2. It’s been a busy month since we returned from our Wycliffe training. Homeschool, Jason working, me with photo shoots and a number of other projects I am involved in. I don’t do busy very well and at times it has all seemed too much, but I just keep reminding myself that this is for a season. The goal is to get us to Papua New Guinea, to support Bible translation. If we have to work a bit harder and longer than normal, God’s grace and strength will sustain us.

3. I restarted my photography blog. It will mostly be for my own personal photography work, but lately I have been sharing a lot of shoots I have been doing. You can visit it HERE.  Feel free to subscribe in a blog reader (I use Feedly).

4. If you don’t follow me on Facebook (or just don’t spend much time there), you can now see my photo a day project HERE. The captions aren’t there, but at least you can see the photos. There is also a direct link in the sidebar —->

5. Over the next few weeks I hope to get this little blog of mine spruced up a bit. Forgive any oddities while I am in the process.

Saying Yes to Our Kids

Saying Yes

 

I hope you all had a wonderful Thanksgiving. I know we did! In fact, it was one of the best Thanksgivings we have ever had. It was such a joy to see the fruit of the hard work and training we have done with our kids come out in ways that made our holiday so enjoyable. In this fifteen minute post, I share more about our day and some lessons about saying yes to our kids. You can listen here or download below.


Through Their Eyes

Last week, as I watched the weather forecast predict plummeting temperatures in the near future, I decided to take the kids out for what might be one of the last nice days of fall. I had just done a senior shoot the day before and the senior’s mom had recommended visiting Duke Gardens as a potential photo location in the future. I decided I should check it out before I go into hibernation.

One of my old cameras is still in fairly decent shape and I love to let the kids use it. We affectionately call it the “kid camera.” It’s a DSLR, and I love that the individual kids can use it on a setting they are comfortable with. Some use it an auto, some on a semi-auto mode and Alaina, my oldest, loves to practice shooting in manual. It’s fun for me to see them get excited about something I love so much. Even more so, however, I love to see the world through their eyes. Photography has done amazing things in my life. Primarily, it has taught me to be thankful. When you look at the world in front of you and stop long enough to see the beauty, gratitude grows. And gratitude is something I want to pass on to my kids. The world is filled with so much goodness, so much beauty, so many gifts from the Lord. Unfortunately, most people are too busy to even notice. Seeing, stopping, clicking: It makes the heart swell.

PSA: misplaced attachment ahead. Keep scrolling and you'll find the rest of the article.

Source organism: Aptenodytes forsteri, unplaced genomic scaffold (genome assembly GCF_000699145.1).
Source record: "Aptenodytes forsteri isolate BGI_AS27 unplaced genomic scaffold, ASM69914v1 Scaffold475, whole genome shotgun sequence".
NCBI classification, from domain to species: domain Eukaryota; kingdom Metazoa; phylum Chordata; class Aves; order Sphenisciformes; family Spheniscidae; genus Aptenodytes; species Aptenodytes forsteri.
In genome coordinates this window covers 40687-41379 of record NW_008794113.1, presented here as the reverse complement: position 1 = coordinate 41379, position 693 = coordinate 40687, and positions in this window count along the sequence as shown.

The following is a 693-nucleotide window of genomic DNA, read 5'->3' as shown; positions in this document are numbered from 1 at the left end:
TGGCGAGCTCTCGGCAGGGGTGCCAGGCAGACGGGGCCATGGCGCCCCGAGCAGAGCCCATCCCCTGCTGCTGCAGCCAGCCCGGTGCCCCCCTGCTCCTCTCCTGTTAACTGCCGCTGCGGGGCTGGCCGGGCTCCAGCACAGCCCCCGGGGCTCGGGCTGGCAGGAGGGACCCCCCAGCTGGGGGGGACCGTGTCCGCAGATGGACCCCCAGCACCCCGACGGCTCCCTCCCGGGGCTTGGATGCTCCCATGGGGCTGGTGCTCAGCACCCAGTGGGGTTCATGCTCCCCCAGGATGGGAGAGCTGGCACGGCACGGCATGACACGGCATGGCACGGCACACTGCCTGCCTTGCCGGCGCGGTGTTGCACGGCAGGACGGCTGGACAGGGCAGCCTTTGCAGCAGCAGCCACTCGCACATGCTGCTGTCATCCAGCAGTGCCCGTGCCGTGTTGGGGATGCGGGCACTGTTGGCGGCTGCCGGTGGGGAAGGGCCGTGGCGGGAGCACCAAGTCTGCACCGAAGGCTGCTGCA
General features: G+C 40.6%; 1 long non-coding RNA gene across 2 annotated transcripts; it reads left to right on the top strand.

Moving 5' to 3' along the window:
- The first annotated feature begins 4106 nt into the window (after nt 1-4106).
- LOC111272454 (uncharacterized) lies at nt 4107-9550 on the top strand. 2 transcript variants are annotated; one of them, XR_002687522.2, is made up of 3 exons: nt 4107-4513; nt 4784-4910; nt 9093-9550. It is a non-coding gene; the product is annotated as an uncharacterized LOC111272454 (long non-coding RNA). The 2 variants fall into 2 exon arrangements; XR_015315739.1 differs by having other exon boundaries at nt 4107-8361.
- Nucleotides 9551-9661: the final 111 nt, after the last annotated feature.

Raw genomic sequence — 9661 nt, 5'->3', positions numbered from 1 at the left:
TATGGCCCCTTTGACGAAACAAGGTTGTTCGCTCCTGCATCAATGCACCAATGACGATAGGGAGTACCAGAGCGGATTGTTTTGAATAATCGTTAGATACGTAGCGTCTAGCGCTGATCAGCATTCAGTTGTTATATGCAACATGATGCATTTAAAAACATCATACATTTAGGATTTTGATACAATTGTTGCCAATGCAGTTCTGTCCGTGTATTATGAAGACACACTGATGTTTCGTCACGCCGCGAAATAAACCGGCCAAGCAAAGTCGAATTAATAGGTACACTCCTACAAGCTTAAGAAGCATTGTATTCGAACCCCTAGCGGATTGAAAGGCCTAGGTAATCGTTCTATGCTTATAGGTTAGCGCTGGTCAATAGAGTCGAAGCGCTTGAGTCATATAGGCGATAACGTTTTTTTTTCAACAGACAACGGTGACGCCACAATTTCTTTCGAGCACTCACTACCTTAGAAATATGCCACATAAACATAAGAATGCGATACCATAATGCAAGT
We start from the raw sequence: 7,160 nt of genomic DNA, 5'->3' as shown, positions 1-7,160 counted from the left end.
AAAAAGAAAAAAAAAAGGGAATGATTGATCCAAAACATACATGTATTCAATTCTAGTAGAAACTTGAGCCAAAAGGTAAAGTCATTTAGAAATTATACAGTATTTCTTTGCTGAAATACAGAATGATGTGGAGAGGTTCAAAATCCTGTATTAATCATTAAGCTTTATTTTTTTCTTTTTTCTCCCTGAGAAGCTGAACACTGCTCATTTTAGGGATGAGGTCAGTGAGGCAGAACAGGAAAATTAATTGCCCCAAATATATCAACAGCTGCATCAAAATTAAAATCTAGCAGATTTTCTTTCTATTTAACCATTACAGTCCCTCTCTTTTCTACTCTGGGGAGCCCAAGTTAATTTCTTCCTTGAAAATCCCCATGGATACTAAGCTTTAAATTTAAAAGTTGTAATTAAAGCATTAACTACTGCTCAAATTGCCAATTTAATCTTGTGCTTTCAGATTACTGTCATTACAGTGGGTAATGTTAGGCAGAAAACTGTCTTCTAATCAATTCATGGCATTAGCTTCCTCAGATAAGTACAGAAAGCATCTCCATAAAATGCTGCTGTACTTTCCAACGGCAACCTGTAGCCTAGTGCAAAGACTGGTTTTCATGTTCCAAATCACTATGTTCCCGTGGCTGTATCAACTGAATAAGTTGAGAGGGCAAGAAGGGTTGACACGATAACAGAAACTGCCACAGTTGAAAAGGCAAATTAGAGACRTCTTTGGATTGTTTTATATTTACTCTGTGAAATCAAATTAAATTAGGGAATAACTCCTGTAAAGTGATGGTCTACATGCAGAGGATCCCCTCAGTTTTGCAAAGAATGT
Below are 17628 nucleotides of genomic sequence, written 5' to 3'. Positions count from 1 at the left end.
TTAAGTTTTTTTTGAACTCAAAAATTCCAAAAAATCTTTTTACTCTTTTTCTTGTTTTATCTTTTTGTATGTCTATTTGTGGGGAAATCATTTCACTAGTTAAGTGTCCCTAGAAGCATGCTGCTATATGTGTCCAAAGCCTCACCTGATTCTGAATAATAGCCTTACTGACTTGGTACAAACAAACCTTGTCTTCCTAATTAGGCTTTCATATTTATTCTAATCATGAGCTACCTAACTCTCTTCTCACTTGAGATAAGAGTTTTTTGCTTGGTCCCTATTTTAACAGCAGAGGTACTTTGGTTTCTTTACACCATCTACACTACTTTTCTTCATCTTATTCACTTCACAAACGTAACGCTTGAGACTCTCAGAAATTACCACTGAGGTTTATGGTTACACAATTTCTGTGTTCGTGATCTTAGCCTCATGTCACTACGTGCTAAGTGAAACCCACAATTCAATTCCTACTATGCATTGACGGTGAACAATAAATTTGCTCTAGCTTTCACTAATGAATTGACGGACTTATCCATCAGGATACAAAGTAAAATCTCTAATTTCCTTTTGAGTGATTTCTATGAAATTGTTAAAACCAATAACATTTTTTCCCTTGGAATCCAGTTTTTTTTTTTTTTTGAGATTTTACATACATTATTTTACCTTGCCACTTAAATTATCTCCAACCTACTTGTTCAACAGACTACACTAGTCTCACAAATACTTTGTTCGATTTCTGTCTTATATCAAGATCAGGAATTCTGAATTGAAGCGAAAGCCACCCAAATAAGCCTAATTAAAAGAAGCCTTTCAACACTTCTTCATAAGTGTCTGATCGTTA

As I downloaded their images, I couldn’t help but smile at how they see the world. It was even more fun to try to guess who took each photo (they took turns for the afternoon). When I see the things that excite them enough to capture it on the camera, it gives me insight into who they are and what they find beautiful. And I hope when they look through my photos of their childhood, they will learn about what I find beautiful.

All images taken by Alaina (11), Caleb (10), Levi (8) and Katie (6) and edited by me.

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I Don’t Know How You Do It

I Don't Know How You Do It

I hear it often: “I don’t know how you do it.”

I hear it almost as often as “Oh, you’ve got your hands full.”

In this 28 minute audio post, I share my thoughts on the comment and what I share with those who make it.

Please excuse my still-raspy voice and the occasional sniffle. I think my body is revolting against the temperatures that drop below 50˚. Living near the equator for years will do that to you.

 

As always, you can listen to it here or download below.


Treasure This Moment

We were waiting for our friends to come for dinner and a photo shoot. The sun was starting it’s late afternoon descent, but the air was still warm. Convinced her friends would come sooner if she waited outside, my sweet Bethany eagerly watched in the driveway. I’ve said it before: I love three. I love this girl and all her amazing three-ness. I love her still-fine baby hair that she loves to wear in braids. I love her sweet smile and her too-big-for-a-three-year-old-words. I want to remember this. I want to treasure today. I want to stop my busy life of laundry and dishes and school and ministry and truly embrace each moment. I spend a lot of time thinking on what Jesus meant when he said we are to have faith as a child. What does it look like? I think it looks a lot like this: eager with anticipation, not worried about tomorrow, wanting to just be. Bethany isn’t concerned about what others think of her. She isn’t fretting over what she will wear. She isn’t focused on where we’ll live or what we’ll be doing. She just is. She’s happy. She’s healthy. And she’s mine. I want to treasure this moment, and all the ones like it.